The latest reference to his blog came from over at chosaq, which discusses the relationship between YouTube and the RIAA, quoting from Confessions, which in turn quotes a post about YouTube and copyright from attorney Randy Picker. Are we all caught up? ^_^ (If you’d like to go further, Picker quotes Cory Doctorow from BoingBoing, which quotes…)

Basically, there have been reports that the RIAA (or someone pretending to be the RIAA) is sending cease & desists to YouTube. Picker believes that the RIAA sending cease & desists after YouTube is not a misuse of copyright. I disagree to some extent. I agree that those actions aren’t an abuse of copyright law, but I think that copyright law should be fixed to allow some of those uses. Copyright law has changed in the last few decades. Not all of the changes have been good or useful, and not all of the changes are sufficient to support the progress of science and useful arts, particularly in the digital environment. Jenkins notes that

We have to fight a two front battle here: help to rewrite copyright law to respect the new realities of the media landscape and help to convince media companies that it is in their best interest to build a more collaborative relationship with their consumers.

That’s an excellent statement about where copyright reform efforts should be. I’d add that somehow the nebulous concept of culture should be included with each of those fronts. The preservation of culture is a difficult thing, which certainly isn’t made easier by the complex beast that is Section 108.

Japanese broadcasters’ reactions to YouTube are pretty hostile, as reported by the Mainichi Daily News. They’ve also started sending C&D’s to YouTube, which in the article is described as “predatory” by a promotional agency. These are interesting actions for many reasons. Japan’s copyright law and the U.S.’s copyright law aren’t terribly similar. For example, the concept of fair use isn’t as protected in Japan as much as it is in the U.S. (however much that might be). YouTube is going to need to figure out how it’s services fit on the international copyright front, much like the search engines have had to.

It’s also interesting because of the practices of fans in Japan. Although Japanese copyright law appears pretty restrictive, commercial and noncommercial fan activities are common. These activities are notably seen in the form of doujin manga and games, which are fan-produced, and often derivative works. Doujin are open, often encouraged, and very popular. Fan activitiy related to Japanese works in the states have also played a role in the prevalence of anime and manga domestically (although for some reason companies are downplaying that role recently). Next post will talk about anime fandom, fansubs and more in the US.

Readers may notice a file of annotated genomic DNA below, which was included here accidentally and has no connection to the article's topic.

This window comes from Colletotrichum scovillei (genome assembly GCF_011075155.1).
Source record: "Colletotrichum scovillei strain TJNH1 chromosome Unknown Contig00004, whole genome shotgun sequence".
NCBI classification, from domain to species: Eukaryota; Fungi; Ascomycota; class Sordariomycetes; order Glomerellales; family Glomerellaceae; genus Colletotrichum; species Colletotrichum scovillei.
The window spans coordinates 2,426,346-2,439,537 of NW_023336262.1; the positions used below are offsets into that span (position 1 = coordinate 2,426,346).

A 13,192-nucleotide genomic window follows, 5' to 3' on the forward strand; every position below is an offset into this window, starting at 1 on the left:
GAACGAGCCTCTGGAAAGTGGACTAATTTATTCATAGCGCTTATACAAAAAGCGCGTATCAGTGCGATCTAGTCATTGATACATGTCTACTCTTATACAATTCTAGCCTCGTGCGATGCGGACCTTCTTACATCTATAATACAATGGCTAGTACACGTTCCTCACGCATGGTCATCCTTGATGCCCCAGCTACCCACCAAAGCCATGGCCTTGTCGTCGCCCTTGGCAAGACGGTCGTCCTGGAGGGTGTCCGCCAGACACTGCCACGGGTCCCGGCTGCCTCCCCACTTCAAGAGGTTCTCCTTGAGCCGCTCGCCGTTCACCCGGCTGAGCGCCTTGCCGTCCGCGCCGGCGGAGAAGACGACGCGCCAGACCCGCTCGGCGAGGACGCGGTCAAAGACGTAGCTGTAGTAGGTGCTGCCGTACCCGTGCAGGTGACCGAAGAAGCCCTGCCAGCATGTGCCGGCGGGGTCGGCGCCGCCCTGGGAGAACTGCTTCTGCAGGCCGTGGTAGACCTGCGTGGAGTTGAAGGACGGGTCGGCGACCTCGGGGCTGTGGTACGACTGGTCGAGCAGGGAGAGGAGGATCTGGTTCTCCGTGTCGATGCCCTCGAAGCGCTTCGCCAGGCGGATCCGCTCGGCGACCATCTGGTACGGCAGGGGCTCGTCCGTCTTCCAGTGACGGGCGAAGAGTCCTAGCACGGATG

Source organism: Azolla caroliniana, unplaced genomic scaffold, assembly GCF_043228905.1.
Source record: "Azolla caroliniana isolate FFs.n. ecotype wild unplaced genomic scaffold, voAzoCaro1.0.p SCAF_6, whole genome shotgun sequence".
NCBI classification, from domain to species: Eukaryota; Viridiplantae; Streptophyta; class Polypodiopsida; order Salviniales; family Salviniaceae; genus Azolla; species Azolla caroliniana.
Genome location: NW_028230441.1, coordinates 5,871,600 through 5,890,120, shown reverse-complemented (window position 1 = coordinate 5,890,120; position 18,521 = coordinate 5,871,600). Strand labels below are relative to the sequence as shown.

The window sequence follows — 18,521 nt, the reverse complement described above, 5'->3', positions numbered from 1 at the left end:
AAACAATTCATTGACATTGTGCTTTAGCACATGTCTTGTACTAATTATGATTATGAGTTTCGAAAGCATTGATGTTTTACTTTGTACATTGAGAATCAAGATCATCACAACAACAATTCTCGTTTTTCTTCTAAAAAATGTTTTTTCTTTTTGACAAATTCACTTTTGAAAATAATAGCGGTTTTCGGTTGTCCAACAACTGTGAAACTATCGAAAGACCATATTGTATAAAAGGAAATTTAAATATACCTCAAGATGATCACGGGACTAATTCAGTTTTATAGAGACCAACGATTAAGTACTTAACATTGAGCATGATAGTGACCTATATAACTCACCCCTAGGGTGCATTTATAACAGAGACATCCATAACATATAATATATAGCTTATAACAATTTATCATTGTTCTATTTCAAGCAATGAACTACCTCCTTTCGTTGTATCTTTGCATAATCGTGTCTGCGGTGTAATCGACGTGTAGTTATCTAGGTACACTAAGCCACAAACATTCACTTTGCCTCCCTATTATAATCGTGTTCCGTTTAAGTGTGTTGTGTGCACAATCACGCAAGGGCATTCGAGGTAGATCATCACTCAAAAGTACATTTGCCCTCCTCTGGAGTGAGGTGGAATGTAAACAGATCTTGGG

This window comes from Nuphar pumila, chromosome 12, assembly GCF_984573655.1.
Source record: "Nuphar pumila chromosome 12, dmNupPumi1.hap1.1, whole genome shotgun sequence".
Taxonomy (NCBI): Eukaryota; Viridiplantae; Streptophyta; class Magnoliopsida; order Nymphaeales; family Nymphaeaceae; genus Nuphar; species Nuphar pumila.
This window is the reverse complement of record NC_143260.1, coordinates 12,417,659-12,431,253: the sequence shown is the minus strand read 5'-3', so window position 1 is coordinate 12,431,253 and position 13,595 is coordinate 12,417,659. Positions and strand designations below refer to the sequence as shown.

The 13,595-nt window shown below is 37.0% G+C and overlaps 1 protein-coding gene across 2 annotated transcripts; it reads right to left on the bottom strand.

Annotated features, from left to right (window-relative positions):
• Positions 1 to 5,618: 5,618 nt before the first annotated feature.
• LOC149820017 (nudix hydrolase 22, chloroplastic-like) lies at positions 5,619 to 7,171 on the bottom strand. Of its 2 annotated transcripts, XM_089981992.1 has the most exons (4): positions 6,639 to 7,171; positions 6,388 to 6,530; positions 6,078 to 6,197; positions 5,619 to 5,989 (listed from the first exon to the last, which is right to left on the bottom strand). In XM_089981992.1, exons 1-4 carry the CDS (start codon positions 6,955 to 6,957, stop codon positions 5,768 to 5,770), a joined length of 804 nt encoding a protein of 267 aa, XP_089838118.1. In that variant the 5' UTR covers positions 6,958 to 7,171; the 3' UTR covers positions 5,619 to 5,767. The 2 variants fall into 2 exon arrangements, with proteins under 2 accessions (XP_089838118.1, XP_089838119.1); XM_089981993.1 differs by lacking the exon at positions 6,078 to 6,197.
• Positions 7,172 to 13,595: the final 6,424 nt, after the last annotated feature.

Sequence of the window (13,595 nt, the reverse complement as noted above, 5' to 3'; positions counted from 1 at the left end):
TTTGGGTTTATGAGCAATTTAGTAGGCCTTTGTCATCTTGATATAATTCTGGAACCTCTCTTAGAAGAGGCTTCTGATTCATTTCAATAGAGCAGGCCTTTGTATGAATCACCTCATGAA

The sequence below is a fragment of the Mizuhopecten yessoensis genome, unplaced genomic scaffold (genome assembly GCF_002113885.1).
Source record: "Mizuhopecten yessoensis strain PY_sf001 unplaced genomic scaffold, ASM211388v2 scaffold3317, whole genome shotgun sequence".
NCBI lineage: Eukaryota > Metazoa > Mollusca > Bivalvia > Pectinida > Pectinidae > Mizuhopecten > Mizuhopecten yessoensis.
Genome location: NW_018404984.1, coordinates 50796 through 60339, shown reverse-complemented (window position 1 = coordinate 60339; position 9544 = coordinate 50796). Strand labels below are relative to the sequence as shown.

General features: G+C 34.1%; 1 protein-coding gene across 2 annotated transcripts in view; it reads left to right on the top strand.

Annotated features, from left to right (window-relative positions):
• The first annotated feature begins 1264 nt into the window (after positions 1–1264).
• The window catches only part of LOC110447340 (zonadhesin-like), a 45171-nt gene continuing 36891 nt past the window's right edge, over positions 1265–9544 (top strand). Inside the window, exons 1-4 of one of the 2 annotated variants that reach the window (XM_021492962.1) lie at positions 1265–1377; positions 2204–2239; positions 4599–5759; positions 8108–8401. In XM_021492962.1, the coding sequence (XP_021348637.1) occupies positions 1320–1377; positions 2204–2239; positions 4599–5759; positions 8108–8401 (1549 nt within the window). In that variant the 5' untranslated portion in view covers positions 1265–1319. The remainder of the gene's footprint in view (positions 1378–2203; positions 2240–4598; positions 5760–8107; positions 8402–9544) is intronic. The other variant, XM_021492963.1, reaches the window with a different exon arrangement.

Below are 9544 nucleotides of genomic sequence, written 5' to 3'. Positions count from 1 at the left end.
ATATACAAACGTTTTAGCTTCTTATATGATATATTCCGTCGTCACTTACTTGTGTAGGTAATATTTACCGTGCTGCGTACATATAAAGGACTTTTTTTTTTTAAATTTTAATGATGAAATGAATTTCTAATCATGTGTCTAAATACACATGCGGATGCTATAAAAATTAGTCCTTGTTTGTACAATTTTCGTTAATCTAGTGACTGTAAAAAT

No more Public Access Terminals at UT?

I’m using my lunch break to browse the University of Texas at Austin’s Libraries Administrative Council minutes and UT’s Library Committee minutes. I think it’s a great thing that these minutes are made available to the public. They’re usually open records, and there’s some interesting and useful information publicly available there (sometimes if you read between the lines).

I spotted something interesting in the May 31st minutes: “Campus IT group has started discussion about discontinuing public access to campus workstations. Libraries will develop a process to grant temporary EIDs to the public.”

This is interesting for several reasons. One, it looks like it is the result of pressure from either ITS and/or the Information Security Office. What are management implications for library information technology decisions made under these circumstances? Is it a common occurrence? Is it a cause for concern? (That’s before noting that the current method for granting temporary EIDs is time-consuming and difficult).

Two, and more importantly, what does it mean for the privacy of patrons? Is anonymity an important concept on the web in the library? Because the EID authentication system is handled through UT centrally, I’m pretty certain that these records aren’t controlled by the library. Should the browsing of patrons be considered in the same way we consider library circulation records? I can’t imagine that these ideas weren’t discussed- well, I could imagine it, but I’m sure the administration must have given some thought to the subject. What have other people done, and is it something to worry about?

Gormon’s a n00b.

At any rate, you can read about the latest Gorman speech at fellow GSLIS alum Steve Lawson’s blog, See Also. Steve’s also got several links to responses to Gorman’s statement, in which he discusses the current state of LIS education, which he perceives as in crisis. He decries the opinions of “the millenniarist librarians and pseudo-librarians who, intoxicated with self-indulgence and technology, will dismiss you as a ‘Luddite’ or worse. They and their yips and yawps can safely be left to their acronymic backwaters and the dubious delights of clicking and surfing.” There might be a point in the statement, which can be read in full using the dubious technologies of the Interweb and PDF, but it’s easy to lose his point with such divisive and dismissive language. He may have “rattled some cages,” as he puts it, but he’s really drawing attention away from the areas that he wants to focus on. That’s a pity, because the subject itself is an important one. What does it mean to be an ALA accredited institution? What are the core values of librarianship that every librarian should learn before they graduate from such a program? What are the best ways to teach these values? What are the practices and skills that people need? There are all sorts of discussions that we could be having. There are differences in values among different types of librarians, and other information professionals as well. How do we reconcile the professional values to the different types of jobs that people who graduate from our program are going out and getting?